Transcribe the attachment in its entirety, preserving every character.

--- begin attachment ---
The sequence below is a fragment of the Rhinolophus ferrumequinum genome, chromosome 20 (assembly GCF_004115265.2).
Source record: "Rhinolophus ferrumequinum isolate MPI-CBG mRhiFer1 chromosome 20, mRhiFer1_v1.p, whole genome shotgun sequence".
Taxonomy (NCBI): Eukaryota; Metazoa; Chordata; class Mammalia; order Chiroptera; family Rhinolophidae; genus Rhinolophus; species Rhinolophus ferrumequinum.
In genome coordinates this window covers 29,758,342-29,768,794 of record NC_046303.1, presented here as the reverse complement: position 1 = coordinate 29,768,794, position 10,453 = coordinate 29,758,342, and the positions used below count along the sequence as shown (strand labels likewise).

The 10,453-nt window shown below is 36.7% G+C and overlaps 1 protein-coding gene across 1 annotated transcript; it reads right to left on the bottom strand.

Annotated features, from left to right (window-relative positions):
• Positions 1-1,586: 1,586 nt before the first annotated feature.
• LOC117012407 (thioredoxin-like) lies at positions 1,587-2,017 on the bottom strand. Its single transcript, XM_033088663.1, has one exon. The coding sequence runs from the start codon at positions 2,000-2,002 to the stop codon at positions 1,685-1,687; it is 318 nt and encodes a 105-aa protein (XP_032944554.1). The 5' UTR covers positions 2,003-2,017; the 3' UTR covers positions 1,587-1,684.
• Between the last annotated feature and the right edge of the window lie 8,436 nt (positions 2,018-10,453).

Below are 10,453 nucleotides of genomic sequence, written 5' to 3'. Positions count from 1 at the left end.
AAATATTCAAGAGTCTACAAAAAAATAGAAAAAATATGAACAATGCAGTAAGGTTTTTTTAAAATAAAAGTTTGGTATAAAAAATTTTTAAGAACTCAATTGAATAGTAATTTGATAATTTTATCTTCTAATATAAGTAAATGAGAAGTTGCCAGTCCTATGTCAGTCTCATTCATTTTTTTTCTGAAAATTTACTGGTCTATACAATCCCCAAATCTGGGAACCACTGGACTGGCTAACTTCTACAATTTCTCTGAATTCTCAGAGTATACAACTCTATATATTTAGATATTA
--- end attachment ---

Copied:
The sequence below is a fragment of the Rhinolophus ferrumequinum genome, chromosome 20 (assembly GCF_004115265.2).
Source record: "Rhinolophus ferrumequinum isolate MPI-CBG mRhiFer1 chromosome 20, mRhiFer1_v1.p, whole genome shotgun sequence".
Taxonomy (NCBI): Eukaryota; Metazoa; Chordata; class Mammalia; order Chiroptera; family Rhinolophidae; genus Rhinolophus; species Rhinolophus ferrumequinum.
In genome coordinates this window covers 29,758,342-29,768,794 of record NC_046303.1, presented here as the reverse complement: position 1 = coordinate 29,768,794, position 10,453 = coordinate 29,758,342, and the positions used below count along the sequence as shown (strand labels likewise).

The 10,453-nt window shown below is 36.7% G+C and overlaps 1 protein-coding gene across 1 annotated transcript; it reads right to left on the bottom strand.

Annotated features, from left to right (window-relative positions):
• Positions 1-1,586: 1,586 nt before the first annotated feature.
• LOC117012407 (thioredoxin-like) lies at positions 1,587-2,017 on the bottom strand. Its single transcript, XM_033088663.1, has one exon. The coding sequence runs from the start codon at positions 2,000-2,002 to the stop codon at positions 1,685-1,687; it is 318 nt and encodes a 105-aa protein (XP_032944554.1). The 5' UTR covers positions 2,003-2,017; the 3' UTR covers positions 1,587-1,684.
• Between the last annotated feature and the right edge of the window lie 8,436 nt (positions 2,018-10,453).

Below are 10,453 nucleotides of genomic sequence, written 5' to 3'. Positions count from 1 at the left end.
AAATATTCAAGAGTCTACAAAAAAATAGAAAAAATATGAACAATGCAGTAAGGTTTTTTTAAAATAAAAGTTTGGTATAAAAAATTTTTAAGAACTCAATTGAATAGTAATTTGATAATTTTATCTTCTAATATAAGTAAATGAGAAGTTGCCAGTCCTATGTCAGTCTCATTCATTTTTTTTCTGAAAATTTACTGGTCTATACAATCCCCAAATCTGGGAACCACTGGACTGGCTAACTTCTACAATTTCTCTGAATTCTCAGAGTATACAACTCTATATATTTAGATATTA